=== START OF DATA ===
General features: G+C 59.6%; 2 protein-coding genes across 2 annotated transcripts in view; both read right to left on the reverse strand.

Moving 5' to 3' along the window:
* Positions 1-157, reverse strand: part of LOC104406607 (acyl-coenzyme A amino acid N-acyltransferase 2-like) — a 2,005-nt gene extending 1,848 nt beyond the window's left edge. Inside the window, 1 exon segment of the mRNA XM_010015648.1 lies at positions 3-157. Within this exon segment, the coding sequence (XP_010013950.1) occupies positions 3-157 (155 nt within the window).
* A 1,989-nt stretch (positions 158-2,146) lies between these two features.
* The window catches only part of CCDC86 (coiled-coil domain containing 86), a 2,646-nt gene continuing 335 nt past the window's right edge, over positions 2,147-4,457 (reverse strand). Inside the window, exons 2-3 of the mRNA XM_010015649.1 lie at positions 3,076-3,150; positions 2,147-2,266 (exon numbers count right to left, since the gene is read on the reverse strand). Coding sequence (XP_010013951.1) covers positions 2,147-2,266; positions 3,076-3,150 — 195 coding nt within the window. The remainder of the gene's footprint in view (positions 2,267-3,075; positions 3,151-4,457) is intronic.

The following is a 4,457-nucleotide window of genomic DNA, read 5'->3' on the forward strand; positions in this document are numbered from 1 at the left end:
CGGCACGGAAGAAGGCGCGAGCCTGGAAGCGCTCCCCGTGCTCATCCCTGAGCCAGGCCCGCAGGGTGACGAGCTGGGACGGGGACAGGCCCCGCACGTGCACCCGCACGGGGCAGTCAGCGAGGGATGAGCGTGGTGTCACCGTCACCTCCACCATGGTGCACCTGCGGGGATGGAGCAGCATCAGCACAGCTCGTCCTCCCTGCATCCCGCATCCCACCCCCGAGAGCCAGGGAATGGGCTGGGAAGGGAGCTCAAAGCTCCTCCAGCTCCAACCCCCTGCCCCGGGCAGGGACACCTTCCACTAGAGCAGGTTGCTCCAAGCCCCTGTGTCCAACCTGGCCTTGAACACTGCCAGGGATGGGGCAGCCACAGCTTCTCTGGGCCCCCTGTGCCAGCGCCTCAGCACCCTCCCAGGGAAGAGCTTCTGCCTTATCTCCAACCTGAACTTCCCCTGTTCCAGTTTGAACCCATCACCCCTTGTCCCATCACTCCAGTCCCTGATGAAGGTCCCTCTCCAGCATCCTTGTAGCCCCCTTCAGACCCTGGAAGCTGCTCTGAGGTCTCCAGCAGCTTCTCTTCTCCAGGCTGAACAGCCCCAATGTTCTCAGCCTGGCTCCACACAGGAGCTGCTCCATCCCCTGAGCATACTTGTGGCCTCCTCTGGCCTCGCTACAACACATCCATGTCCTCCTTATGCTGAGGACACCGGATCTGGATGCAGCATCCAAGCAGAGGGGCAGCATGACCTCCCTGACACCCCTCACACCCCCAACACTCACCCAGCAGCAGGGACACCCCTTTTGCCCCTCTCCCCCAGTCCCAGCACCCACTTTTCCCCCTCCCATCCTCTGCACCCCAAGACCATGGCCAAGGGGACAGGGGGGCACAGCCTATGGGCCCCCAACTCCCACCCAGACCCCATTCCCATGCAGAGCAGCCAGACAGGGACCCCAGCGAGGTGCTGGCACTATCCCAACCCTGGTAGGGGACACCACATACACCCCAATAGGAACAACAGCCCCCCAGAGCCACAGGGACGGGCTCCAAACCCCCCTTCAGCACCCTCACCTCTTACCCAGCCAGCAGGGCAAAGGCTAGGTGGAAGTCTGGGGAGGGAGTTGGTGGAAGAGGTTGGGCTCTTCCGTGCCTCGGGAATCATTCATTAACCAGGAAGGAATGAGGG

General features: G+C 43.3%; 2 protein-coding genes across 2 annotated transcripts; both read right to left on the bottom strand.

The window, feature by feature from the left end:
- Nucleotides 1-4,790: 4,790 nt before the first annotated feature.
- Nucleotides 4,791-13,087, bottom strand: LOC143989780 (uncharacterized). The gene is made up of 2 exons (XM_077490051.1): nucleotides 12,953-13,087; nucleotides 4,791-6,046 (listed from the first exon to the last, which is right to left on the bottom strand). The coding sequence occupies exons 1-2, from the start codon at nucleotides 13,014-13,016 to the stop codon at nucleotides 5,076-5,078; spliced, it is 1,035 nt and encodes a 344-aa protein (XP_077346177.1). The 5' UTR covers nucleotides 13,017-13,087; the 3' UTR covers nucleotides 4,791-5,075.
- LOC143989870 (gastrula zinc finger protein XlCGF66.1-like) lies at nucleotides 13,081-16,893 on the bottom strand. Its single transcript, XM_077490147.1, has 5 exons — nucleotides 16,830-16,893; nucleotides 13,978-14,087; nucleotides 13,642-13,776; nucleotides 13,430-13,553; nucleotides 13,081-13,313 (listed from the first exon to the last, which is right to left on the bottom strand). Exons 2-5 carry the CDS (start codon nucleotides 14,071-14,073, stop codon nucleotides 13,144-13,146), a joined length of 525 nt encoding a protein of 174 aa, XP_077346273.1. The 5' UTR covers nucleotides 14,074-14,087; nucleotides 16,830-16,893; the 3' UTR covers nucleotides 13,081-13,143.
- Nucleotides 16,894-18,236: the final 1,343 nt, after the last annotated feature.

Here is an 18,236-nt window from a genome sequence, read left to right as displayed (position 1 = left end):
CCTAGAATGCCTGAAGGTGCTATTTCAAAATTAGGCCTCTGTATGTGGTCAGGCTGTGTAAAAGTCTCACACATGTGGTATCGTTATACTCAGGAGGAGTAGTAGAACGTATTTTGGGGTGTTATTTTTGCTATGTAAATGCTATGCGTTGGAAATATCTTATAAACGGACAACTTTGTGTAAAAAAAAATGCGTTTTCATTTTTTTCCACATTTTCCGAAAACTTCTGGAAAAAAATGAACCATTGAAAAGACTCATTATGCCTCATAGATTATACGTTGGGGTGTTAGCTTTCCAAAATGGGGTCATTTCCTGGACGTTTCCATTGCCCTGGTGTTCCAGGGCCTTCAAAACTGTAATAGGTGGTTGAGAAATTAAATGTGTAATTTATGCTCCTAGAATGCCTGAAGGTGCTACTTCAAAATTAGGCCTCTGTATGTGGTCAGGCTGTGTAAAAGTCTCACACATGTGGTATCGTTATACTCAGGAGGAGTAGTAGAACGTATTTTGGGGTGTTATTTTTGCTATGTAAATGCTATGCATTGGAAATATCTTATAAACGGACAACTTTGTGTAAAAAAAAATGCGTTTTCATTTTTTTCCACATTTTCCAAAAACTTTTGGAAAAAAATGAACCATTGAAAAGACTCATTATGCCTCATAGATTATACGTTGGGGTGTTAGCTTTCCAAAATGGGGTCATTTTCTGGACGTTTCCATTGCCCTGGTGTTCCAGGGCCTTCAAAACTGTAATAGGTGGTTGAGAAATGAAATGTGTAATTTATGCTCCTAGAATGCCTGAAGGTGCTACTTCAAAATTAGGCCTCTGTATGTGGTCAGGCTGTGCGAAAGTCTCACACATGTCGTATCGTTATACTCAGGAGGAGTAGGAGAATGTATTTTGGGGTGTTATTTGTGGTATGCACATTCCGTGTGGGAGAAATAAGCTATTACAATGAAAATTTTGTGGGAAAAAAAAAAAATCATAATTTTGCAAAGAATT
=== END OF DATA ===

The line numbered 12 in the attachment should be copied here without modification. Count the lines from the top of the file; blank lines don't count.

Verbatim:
- LOC143989870 (gastrula zinc finger protein XlCGF66.1-like) lies at nucleotides 13,081-16,893 on the bottom strand. Its single transcript, XM_077490147.1, has 5 exons — nucleotides 16,830-16,893; nucleotides 13,978-14,087; nucleotides 13,642-13,776; nucleotides 13,430-13,553; nucleotides 13,081-13,313 (listed from the first exon to the last, which is right to left on the bottom strand). Exons 2-5 carry the CDS (start codon nucleotides 14,071-14,073, stop codon nucleotides 13,144-13,146), a joined length of 525 nt encoding a protein of 174 aa, XP_077346273.1. The 5' UTR covers nucleotides 14,074-14,087; nucleotides 16,830-16,893; the 3' UTR covers nucleotides 13,081-13,143.